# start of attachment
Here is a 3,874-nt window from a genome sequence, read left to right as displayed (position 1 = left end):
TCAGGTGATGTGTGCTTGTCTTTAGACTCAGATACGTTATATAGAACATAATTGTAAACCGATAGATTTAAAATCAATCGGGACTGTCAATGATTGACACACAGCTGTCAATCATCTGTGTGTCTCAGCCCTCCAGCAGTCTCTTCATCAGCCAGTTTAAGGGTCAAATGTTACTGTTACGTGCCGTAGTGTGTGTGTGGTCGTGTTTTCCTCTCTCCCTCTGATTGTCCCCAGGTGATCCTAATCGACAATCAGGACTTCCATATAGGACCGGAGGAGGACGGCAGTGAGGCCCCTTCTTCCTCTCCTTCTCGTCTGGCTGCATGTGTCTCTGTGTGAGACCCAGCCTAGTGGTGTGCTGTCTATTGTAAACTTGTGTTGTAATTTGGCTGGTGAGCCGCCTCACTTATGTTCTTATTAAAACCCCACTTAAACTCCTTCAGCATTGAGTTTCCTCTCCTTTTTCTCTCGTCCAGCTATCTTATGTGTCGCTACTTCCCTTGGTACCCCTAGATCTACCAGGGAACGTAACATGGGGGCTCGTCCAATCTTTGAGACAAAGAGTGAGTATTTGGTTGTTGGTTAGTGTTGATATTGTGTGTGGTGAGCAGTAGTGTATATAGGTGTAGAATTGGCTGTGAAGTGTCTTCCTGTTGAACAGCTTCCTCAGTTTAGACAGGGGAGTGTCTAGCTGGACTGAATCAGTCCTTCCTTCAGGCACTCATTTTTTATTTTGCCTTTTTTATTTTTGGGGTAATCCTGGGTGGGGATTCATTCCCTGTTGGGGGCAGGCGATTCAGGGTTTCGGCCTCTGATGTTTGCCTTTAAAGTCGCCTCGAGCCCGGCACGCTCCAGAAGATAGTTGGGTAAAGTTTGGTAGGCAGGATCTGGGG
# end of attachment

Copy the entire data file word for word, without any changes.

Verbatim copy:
Here is a 3,874-nt window from a genome sequence, read left to right as displayed (position 1 = left end):
TCAGGTGATGTGTGCTTGTCTTTAGACTCAGATACGTTATATAGAACATAATTGTAAACCGATAGATTTAAAATCAATCGGGACTGTCAATGATTGACACACAGCTGTCAATCATCTGTGTGTCTCAGCCCTCCAGCAGTCTCTTCATCAGCCAGTTTAAGGGTCAAATGTTACTGTTACGTGCCGTAGTGTGTGTGTGGTCGTGTTTTCCTCTCTCCCTCTGATTGTCCCCAGGTGATCCTAATCGACAATCAGGACTTCCATATAGGACCGGAGGAGGACGGCAGTGAGGCCCCTTCTTCCTCTCCTTCTCGTCTGGCTGCATGTGTCTCTGTGTGAGACCCAGCCTAGTGGTGTGCTGTCTATTGTAAACTTGTGTTGTAATTTGGCTGGTGAGCCGCCTCACTTATGTTCTTATTAAAACCCCACTTAAACTCCTTCAGCATTGAGTTTCCTCTCCTTTTTCTCTCGTCCAGCTATCTTATGTGTCGCTACTTCCCTTGGTACCCCTAGATCTACCAGGGAACGTAACATGGGGGCTCGTCCAATCTTTGAGACAAAGAGTGAGTATTTGGTTGTTGGTTAGTGTTGATATTGTGTGTGGTGAGCAGTAGTGTATATAGGTGTAGAATTGGCTGTGAAGTGTCTTCCTGTTGAACAGCTTCCTCAGTTTAGACAGGGGAGTGTCTAGCTGGACTGAATCAGTCCTTCCTTCAGGCACTCATTTTTTATTTTGCCTTTTTTATTTTTGGGGTAATCCTGGGTGGGGATTCATTCCCTGTTGGGGGCAGGCGATTCAGGGTTTCGGCCTCTGATGTTTGCCTTTAAAGTCGCCTCGAGCCCGGCACGCTCCAGAAGATAGTTGGGTAAAGTTTGGTAGGCAGGATCTGGGG